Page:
This edition: Plant Structure
For most people, few days pass without a significant encounter with plants. They stimulate our senses and sustain our bodies in a relationship that dates to the origins of humankind. Many plants also share a trait: flowers. Most of the 300,000-plus known species on Earth are flowering varieties called angiosperms. Dr. Ann Hirsch studies the roots of plants, which have the crucial job of collecting nutrients for plant growth and maintenance, and for processing nitrogen.
Looking deeper into plant tissues, the program indicates that primary growth originates at apical meristems and at meristematic tissues derived from them. Secondary growth includes the thickening of the stems and roots. Dr. Arthur Gibson tells us about the variety of stems, from grass to lumber, and explains why the differing meristem cells are necessary.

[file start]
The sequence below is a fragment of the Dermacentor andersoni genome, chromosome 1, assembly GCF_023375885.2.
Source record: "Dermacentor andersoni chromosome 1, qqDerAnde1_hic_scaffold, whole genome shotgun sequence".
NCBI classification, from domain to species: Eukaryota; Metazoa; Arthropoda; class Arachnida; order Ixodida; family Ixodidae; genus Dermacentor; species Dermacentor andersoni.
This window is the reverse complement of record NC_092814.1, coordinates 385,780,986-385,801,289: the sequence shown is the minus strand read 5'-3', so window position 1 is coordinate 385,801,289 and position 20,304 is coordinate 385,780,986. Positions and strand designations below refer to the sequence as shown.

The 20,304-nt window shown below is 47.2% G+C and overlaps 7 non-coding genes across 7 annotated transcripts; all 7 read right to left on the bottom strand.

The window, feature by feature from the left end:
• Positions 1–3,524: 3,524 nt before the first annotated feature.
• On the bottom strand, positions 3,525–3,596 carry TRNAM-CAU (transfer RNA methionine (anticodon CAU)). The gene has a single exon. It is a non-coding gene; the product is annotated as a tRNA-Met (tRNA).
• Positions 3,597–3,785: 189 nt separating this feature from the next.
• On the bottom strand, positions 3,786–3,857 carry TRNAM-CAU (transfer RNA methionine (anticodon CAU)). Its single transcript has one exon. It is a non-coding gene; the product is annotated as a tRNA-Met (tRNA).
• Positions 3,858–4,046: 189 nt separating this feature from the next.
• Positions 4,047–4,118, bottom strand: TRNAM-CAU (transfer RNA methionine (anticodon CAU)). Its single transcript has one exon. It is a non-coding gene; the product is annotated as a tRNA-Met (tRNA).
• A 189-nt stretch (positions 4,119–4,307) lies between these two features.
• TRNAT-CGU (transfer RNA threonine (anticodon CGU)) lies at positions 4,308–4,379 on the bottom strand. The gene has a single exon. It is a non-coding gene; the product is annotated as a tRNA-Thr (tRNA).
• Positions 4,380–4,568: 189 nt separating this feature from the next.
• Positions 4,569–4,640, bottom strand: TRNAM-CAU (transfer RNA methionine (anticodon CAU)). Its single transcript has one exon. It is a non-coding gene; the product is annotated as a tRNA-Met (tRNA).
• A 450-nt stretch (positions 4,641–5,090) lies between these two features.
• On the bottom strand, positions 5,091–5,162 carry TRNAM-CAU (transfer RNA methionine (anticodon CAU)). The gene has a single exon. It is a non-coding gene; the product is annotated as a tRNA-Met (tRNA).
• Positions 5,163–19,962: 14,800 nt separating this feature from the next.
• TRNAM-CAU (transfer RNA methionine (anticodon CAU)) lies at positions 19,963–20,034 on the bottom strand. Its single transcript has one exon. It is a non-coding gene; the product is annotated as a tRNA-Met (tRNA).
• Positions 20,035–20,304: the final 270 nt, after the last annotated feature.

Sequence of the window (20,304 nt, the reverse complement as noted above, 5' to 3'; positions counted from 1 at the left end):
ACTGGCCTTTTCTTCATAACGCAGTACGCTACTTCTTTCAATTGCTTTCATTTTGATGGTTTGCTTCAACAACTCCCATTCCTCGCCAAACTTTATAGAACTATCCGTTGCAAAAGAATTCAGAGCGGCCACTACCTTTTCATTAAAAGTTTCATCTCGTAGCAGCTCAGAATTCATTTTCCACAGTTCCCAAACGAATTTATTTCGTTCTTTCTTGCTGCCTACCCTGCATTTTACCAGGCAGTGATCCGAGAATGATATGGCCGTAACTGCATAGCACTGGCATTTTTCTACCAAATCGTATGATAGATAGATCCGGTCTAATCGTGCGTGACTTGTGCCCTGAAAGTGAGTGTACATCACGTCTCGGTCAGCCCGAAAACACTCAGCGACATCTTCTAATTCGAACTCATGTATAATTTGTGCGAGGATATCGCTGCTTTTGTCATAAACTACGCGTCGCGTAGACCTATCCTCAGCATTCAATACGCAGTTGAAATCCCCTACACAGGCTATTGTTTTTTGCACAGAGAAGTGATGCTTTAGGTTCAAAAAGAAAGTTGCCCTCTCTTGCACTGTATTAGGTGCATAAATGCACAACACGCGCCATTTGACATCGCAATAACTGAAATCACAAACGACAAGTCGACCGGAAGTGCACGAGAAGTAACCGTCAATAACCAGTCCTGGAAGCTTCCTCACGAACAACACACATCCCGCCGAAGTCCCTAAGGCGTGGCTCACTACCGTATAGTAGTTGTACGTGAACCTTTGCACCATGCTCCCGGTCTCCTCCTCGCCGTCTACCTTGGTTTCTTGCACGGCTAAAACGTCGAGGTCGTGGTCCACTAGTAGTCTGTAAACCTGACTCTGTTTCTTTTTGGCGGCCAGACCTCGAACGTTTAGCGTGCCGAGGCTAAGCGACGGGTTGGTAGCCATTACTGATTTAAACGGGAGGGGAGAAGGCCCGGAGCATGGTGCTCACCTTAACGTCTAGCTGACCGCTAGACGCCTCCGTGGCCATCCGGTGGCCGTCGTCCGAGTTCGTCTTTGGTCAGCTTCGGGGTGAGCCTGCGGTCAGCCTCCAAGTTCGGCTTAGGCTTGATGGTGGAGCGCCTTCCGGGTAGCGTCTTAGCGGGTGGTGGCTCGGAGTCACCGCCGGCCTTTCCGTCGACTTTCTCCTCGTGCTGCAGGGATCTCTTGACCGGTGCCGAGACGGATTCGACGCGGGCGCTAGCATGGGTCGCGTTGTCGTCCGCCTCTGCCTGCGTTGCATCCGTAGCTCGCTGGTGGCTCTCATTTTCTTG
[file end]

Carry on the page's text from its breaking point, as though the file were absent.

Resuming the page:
An animation illustrates the cohesion-tension theory of water transport. As water molecules exit the plant via transpiration, cohesion of water creates tension throughout the plant to pull water molecules into the roots and xylem. This type of movement and other crucial processes rely on the leaves, which are the organs for photosynthesis and balancing the outside environment and internal workings of the plant or tree. Dr. Robert Heath guides us through leaf structure and function.